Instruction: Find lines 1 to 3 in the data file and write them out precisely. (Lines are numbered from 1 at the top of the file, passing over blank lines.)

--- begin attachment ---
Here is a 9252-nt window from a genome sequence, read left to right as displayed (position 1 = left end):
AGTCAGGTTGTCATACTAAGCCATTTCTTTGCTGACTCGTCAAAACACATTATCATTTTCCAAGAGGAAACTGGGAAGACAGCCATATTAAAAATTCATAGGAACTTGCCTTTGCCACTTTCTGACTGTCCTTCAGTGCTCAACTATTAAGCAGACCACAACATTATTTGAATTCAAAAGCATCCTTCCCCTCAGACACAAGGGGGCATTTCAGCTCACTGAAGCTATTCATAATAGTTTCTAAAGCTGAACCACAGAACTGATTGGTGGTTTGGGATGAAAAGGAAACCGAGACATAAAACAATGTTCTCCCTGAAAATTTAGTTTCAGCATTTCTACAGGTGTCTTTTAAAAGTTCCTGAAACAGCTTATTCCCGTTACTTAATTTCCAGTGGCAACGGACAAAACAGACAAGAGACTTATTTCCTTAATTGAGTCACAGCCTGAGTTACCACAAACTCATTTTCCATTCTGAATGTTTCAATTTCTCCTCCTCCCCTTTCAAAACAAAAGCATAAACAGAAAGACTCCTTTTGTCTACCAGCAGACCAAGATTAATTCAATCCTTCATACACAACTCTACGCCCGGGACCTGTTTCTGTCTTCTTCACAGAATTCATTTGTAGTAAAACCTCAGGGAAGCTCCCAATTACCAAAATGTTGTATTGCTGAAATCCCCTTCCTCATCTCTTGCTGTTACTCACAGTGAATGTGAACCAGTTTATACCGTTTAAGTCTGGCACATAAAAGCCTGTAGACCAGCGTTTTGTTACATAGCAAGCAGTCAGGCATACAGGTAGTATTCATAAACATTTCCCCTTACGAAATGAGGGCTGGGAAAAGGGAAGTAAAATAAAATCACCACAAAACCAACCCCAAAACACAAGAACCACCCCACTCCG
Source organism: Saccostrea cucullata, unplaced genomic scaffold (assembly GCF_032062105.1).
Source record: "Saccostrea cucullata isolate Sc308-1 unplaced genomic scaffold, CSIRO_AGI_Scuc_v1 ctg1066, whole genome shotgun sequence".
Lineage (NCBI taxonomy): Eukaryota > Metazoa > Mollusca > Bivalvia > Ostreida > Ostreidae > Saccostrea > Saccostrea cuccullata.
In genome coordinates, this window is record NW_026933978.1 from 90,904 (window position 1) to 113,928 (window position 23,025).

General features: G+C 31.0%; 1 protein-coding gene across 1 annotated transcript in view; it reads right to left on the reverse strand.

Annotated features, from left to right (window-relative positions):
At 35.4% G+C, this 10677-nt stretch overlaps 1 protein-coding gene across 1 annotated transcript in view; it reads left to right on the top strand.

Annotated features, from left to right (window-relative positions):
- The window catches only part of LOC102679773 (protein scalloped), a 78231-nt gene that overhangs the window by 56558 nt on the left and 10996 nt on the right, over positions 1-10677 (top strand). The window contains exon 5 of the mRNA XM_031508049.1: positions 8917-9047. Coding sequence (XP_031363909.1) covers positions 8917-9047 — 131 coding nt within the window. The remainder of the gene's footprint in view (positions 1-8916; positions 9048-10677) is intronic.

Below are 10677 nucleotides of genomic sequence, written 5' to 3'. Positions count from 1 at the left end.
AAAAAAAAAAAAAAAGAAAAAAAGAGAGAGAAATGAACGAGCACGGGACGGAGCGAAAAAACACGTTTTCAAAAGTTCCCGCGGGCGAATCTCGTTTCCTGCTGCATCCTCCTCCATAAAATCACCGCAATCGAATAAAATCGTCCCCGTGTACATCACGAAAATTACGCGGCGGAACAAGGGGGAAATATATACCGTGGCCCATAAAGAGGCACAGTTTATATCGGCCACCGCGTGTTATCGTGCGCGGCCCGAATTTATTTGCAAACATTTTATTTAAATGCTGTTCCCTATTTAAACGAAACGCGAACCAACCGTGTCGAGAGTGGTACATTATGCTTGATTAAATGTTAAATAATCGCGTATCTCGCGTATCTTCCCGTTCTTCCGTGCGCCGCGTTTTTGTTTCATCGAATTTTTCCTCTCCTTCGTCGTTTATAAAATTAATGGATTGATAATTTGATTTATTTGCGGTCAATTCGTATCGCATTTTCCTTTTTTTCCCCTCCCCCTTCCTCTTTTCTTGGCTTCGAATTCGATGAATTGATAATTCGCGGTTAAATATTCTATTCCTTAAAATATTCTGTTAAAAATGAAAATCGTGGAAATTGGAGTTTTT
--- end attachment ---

Here is a 9252-nt window from a genome sequence, read left to right as displayed (position 1 = left end):
AGTCAGGTTGTCATACTAAGCCATTTCTTTGCTGACTCGTCAAAACACATTATCATTTTCCAAGAGGAAACTGGGAAGACAGCCATATTAAAAATTCATAGGAACTTGCCTTTGCCACTTTCTGACTGTCCTTCAGTGCTCAACTATTAAGCAGACCACAACATTATTTGAATTCAAAAGCATCCTTCCCCTCAGACACAAGGGGGCATTTCAGCTCACTGAAGCTATTCATAATAGTTTCTAAAGCTGAACCACAGAACTGATTGGTGGTTTGGGATGAAAAGGAAACCGAGACATAAAACAATGTTCTCCCTGAAAATTTAGTTTCAGCATTTCTACAGGTGTCTTTTAAAAGTTCCTGAAACAGCTTATTCCCGTTACTTAATTTCCAGTGGCAACGGACAAAACAGACAAGAGACTTATTTCCTTAATTGAGTCACAGCCTGAGTTACCACAAACTCATTTTCCATTCTGAATGTTTCAATTTCTCCTCCTCCCCTTTCAAAACAAAAGCATAAACAGAAAGACTCCTTTTGTCTACCAGCAGACCAAGATTAATTCAATCCTTCATACACAACTCTACGCCCGGGACCTGTTTCTGTCTTCTTCACAGAATTCATTTGTAGTAAAACCTCAGGGAAGCTCCCAATTACCAAAATGTTGTATTGCTGAAATCCCCTTCCTCATCTCTTGCTGTTACTCACAGTGAATGTGAACCAGTTTATACCGTTTAAGTCTGGCACATAAAAGCCTGTAGACCAGCGTTTTGTTACATAGCAAGCAGTCAGGCATACAGGTAGTATTCATAAACATTTCCCCTTACGAAATGAGGGCTGGGAAAAGGGAAGTAAAATAAAATCACCACAAAACCAACCCCAAAACACAAGAACCACCCCACTCCG
Source organism: Saccostrea cucullata, unplaced genomic scaffold (assembly GCF_032062105.1).